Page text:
Arthur Quarmby – Yorkshire, England
The British architect Arthur Quarmby
Arthur Quarmby is deeply linked to the French architectural scene of postwar. In 1965, he joined and then collaborated with the Habitat evolutif association with Pascal Häusermann, Antti Knight et chanéac. In 1974, it reports news of international research on the plastic in the book The Plastics Architect. During the years 1980-1990, he will regularly collaborate in several architectural journals ...
Underground Villa by Arthur Quarmby Underhill 1970, designed by Arthur Quarmby in Holme, in West Yorkshire.
Architect Arthur Quarmby in front of his underground house near Huddersfield, 1981.
An architect retired West Yorkshire sells unique home he designed it over there 41 years. Arthur Quarmby, Huddersfield, created his Underhill home over 18 months and was hailed as one of the most amazing houses of the country.
From the late 1950, Arthur Quarmby experimenting, in line with the architect Ionel Schein met 1959, new architectural solutions of plastics, both in modular, light and transportable. After an initial order for English railways (Relay Room System, 1959-61), it applies its principles to certain extreme situations requiring temporary housing, as scientific expeditions or emergency shelter (Emergency Mass Housing Units, 1962) but also to everyday life.
In 1968, Arthur Quarmby declines three architectural proposals for the Brighton marina, testifying to the structural research he was conducting at the time : Rigid Domes is a circular geodesic structure, a suspended structure consisting of a frame covered with stretched fabrics. A pneumatic structure that unfolds like inflatable cells around a core. The principles and forms of these structures seem to be inspired by natural forms, like fruit, flowers or shells.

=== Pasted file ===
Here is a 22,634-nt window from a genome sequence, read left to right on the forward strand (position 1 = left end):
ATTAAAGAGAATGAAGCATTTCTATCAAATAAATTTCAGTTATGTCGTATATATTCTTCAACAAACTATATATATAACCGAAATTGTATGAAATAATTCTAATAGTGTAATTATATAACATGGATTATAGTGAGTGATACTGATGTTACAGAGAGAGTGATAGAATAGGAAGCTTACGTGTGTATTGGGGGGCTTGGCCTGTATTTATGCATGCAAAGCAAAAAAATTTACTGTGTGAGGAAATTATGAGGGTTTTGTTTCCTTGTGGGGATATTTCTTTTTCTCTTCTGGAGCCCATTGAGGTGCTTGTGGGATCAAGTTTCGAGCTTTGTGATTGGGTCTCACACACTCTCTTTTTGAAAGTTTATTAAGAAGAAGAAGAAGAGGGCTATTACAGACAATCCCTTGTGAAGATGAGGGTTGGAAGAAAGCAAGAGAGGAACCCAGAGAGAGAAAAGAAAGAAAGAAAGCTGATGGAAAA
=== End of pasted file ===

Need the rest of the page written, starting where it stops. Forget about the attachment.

FRAC CENTER – Project Brighton Marina, 1968.
FRAC Centre (Archives)
Made by Pakamac, the dome was designed by Arthur Quarmby, an architect very enthusiastic about the possibilities offered by the combination of plastic and pneumatics. Building with these materials and technologies had the potential to free designers from some of the constraints that previously determined the formal and aesthetic properties of a building., and made possible some of the most playful ovoid / spherical designs that have emerged over the years 1960. Showing that the phrase explode had more than one meaning at the time, Quarmby had developed in 1964 a prototype of an inflatable chair – a type of furniture that, like paper dresses and cardboard seats, spoke of modernity and disposable of a certain type of fashion of the years 60.
Several years later, Quarmby recalled that the dome desired by director Robert Freeman was an inherently problematic shape : “A three-quarter-sphere is quite a suspicious shape from a pneumatic point of view - the conditions of pressure and uplift vary around it and a difficult concentration of stress develops on top of it.’ In short, the dome looked beautiful, but was prone to wind damage. It was a problem that would haunt the production, especially since the filming of the film did not start until September. 1967 – just in time for windier fall weather. Indeed, concerns about weather conditions and the rising cost of using the dome have persuaded producers to change filming locations from a location in the Lake District to Surrey, calmer meteorologically.
Following various "misadventures", Film Designs has taken delivery of four different domes, each costing 2 400 £. Daily progress reports compiled by production manager John Oldknow provide insight into issues encountered :
On Monday 6 November : « [Third] Dôme arrived on site at 8:30 am »
Thusday 9 November 1967 : "Dome successfully inflated.
Saturday 11 November 1967 : ‘The dome was totally destroyed at 12:15 a.m.’
The production team finally took a fatalistic stance towards this capricious plastic god : "It is obviously impossible to predict what will happen with these domes, even if based on past experience, it seems unlikely that we will finish filming without further disasters ”.